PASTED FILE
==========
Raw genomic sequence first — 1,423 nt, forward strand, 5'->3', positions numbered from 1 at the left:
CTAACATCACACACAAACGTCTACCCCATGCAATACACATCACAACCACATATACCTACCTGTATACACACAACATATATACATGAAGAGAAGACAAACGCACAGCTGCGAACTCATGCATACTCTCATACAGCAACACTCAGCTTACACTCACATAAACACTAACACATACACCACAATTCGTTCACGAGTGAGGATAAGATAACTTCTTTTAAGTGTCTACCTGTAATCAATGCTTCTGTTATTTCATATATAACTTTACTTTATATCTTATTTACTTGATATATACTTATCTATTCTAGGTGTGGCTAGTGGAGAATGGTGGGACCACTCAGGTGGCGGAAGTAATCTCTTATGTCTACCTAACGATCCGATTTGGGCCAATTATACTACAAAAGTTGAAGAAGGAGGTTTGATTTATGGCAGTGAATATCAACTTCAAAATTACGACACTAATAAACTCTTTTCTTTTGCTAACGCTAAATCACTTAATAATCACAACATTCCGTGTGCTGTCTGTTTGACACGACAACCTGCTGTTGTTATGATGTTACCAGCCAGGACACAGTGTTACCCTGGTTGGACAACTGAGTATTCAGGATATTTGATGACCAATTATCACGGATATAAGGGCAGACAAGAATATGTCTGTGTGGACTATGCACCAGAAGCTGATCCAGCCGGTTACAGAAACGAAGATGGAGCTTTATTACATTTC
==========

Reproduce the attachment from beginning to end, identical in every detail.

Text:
Raw genomic sequence first — 1,423 nt, forward strand, 5'->3', positions numbered from 1 at the left:
CTAACATCACACACAAACGTCTACCCCATGCAATACACATCACAACCACATATACCTACCTGTATACACACAACATATATACATGAAGAGAAGACAAACGCACAGCTGCGAACTCATGCATACTCTCATACAGCAACACTCAGCTTACACTCACATAAACACTAACACATACACCACAATTCGTTCACGAGTGAGGATAAGATAACTTCTTTTAAGTGTCTACCTGTAATCAATGCTTCTGTTATTTCATATATAACTTTACTTTATATCTTATTTACTTGATATATACTTATCTATTCTAGGTGTGGCTAGTGGAGAATGGTGGGACCACTCAGGTGGCGGAAGTAATCTCTTATGTCTACCTAACGATCCGATTTGGGCCAATTATACTACAAAAGTTGAAGAAGGAGGTTTGATTTATGGCAGTGAATATCAACTTCAAAATTACGACACTAATAAACTCTTTTCTTTTGCTAACGCTAAATCACTTAATAATCACAACATTCCGTGTGCTGTCTGTTTGACACGACAACCTGCTGTTGTTATGATGTTACCAGCCAGGACACAGTGTTACCCTGGTTGGACAACTGAGTATTCAGGATATTTGATGACCAATTATCACGGATATAAGGGCAGACAAGAATATGTCTGTGTGGACTATGCACCAGAAGCTGATCCAGCCGGTTACAGAAACGAAGATGGAGCTTTATTACATTTC